Major Works
by Krishan Kumar

The Making of English National Identity

About this title:
A fascinating exploration of Englishness and what it means to be English rather than British. Why is English national identity so enigmatic and so elusive? Why, unlike the Scots, Welsh, Irish and most of continental Europe, do the English find it so difficult to say who they are? The Making of English National Identity is a fascinating exploration of Englishness and what it means to be English. Drawing on historical, sociological and literary theory, Krishan Kumar examines the rise of English nationalism and issues of race and ethnicity from earliest times to the present day. He argues that the long history of the English as an imperial people has, as with other imperial people like the Russians and the Austrians, developed a sense of missionary nationalism which in the interests of unity and empire has necessitated the repression of ordinary expressions of nationalism. Professor Kumar's lively and provocative approach challenges readers to reconsider their pre-conceptions about national identity and who the English really are.

Public and Private in Thought and Practice: Perspectives on a Grand Dichotomy
Jeff Weintraub and Krishan Kumar (Editors)

About this title: These essays, by widely respected scholars in fields ranging from social and political theory to historical sociology and cultural studies, illuminate the significance of the public/private distinction for an increasingly wide range of debates. Commenting on controversies surrounding such issues as abortion rights, identity politics, and the requirements of democratization, many of these essays clarify crucial processes that have shaped the culture and institutions of modern societies. In contexts ranging from friendship, the family, and personal life to nationalism, democratic citizenship, the role of women in social and political life, and the contrasts between western and (post-)Communist societies, this book brings out the ways the various uses of the public/private distinction are simultaneously distinct and interconnected. "Public and Private in Thought and Practice" will be of interest to students and scholars in disciplines including politics, law, philosophy, history, sociology, and women's studies. Contributors include Jeff Weintraub, Allan Silver, Craig Calhoun, Daniela Gobetti, Jean L. Cohen, Jean Bethke Elshtain, Alan Wolfe, Krishan Kumar, David Brain, Karen Hansen, Marc Garcelon, Oleg Kharkhordin. Jeff Weintraub teaches political and social theory at Williams College. Krishan Kumar is professor of social and political thought in Eliot College at the University of Kent at Canterbury.

Utopias and the Millennium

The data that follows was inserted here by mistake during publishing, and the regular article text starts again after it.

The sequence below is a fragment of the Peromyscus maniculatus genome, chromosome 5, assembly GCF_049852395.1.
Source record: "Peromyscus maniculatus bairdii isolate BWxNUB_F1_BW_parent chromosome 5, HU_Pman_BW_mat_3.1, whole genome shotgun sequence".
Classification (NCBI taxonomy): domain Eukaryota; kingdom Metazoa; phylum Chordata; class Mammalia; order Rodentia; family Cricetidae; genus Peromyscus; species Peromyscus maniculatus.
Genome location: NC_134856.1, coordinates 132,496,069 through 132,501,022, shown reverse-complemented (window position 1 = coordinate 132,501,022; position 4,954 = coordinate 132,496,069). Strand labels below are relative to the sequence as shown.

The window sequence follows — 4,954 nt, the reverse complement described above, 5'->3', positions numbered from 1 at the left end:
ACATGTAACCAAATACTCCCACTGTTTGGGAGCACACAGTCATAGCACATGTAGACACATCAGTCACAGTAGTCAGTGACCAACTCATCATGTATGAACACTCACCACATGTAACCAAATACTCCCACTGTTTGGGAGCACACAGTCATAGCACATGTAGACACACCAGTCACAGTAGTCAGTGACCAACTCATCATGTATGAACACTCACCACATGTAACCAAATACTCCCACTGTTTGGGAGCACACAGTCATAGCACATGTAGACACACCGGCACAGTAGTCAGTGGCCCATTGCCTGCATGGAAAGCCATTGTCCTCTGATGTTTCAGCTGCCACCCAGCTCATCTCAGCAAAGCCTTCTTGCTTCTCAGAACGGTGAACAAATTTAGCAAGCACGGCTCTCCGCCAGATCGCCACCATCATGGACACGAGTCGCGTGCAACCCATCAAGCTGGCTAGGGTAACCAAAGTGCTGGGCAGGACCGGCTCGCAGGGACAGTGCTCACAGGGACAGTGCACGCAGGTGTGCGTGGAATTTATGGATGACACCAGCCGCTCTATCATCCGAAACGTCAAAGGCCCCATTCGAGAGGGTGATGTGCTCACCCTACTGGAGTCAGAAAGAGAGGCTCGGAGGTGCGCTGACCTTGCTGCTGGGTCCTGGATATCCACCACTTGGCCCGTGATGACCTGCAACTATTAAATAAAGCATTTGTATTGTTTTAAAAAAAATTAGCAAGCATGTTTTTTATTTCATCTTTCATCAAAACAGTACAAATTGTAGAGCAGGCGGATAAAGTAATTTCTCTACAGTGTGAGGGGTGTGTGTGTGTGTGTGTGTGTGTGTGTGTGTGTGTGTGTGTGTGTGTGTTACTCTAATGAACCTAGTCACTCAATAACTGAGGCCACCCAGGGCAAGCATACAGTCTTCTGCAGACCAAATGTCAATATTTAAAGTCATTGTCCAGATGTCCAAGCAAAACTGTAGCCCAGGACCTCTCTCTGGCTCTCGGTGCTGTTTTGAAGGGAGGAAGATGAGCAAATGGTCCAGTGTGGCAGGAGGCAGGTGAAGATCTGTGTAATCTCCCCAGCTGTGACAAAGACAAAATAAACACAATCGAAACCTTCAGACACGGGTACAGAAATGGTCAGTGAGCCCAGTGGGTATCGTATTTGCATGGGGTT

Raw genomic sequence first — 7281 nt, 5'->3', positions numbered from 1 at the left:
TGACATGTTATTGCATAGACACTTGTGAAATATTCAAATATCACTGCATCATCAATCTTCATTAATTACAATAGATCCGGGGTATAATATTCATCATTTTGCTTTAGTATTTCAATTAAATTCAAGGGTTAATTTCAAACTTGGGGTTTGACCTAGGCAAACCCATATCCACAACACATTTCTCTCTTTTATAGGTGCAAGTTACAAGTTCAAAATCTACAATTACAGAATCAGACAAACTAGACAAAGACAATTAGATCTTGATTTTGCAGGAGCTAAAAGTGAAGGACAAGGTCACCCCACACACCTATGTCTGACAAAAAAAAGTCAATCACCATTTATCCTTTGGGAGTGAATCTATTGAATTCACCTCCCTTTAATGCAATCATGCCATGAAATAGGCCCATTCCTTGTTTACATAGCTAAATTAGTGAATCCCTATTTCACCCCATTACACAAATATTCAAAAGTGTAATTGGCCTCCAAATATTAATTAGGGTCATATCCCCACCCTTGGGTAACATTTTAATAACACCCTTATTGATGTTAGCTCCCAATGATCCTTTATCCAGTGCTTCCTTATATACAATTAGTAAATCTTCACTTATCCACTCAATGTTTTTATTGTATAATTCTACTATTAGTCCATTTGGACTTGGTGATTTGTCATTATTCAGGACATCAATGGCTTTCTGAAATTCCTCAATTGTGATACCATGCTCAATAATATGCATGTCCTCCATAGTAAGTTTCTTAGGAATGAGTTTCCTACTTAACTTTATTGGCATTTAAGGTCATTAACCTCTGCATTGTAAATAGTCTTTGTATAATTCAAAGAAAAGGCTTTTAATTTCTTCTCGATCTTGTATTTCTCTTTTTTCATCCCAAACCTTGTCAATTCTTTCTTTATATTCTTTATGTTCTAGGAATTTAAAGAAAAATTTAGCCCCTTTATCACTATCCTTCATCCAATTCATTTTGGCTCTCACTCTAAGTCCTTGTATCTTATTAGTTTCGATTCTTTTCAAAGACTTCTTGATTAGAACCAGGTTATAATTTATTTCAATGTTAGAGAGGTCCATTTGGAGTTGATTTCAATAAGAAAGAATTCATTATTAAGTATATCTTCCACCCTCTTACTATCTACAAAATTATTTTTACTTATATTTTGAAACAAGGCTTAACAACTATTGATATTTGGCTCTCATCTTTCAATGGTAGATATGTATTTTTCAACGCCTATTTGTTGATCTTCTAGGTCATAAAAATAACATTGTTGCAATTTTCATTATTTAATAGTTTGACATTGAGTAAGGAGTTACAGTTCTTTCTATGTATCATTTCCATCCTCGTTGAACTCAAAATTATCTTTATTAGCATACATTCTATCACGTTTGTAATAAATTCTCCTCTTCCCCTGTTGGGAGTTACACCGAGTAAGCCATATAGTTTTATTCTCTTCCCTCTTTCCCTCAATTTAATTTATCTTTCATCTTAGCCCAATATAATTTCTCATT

Stephen Bann and Krishan Kumar (Editors)

About this title:
The essays in this book explore the relationship between utopianism and millennialism. As we approach our own millennium this timely reflection of political and literary utopias covers figures as diverse as Robinson Crusoe and William Burroughs.

Utopias and Anti-Utopias in Modern Times

This study focuses on the latest phase of the literary tradition of utopia, from the 19th century to the present, in Europe and America. It aims to show how modern versions of utopia and anti-utopia engage in debate about the future of modern society, and especially the role of socialism and science within it. The book asks whether socialism will lead to freedom and fulfillment or to tyranny and conformity, and whether science will free us or enslave us.

Dilemmas of Liberal Democracies: Studies in Fred Hirsch's Social Limits to Growth
by Krishan Kumar and Adrian Ellis


Prophecy and Progress: The Sociology of Industrial and Pre-Industrial Society

In recent years a chorus of futurologists has sprung up, some pessimistic, some not. However all are concerned with the future of the industrial society. This book takes a close look at industrial society, past and present, in order to evaluate these miltifarious claims. The author begins with the industrial revolution itself, examining the ideas it inspired, especially the idea of progress and the balance of confidence and despair about industrialism. Moving on to the post-industrial idea, Dr Kumar arrives at the conclusion that much of it is plausible only because of a widespread misconception of what "classic" industrial society was all about. He concludes with a discussion of whether we can expect a future society that genuinely goes "beyond industrialism".

From Post-Industrial to Post-Modern Society: New Theories of the Contemporary World

In this lucid and insightful study of a crucial area of current debate, Krishan Kumar introduces and assesses the rival claims of three hotly contested theories of contemporary social, cultural and economic change: the idea of the information society, and the theories of post-Fordism and post-modernity.

Explaining how these theories developed and why they have held such an appeal in our era, the author provides the most readable and evenly-balanced account to date of three very different, but overlapping, paradigms of contemporary social thought.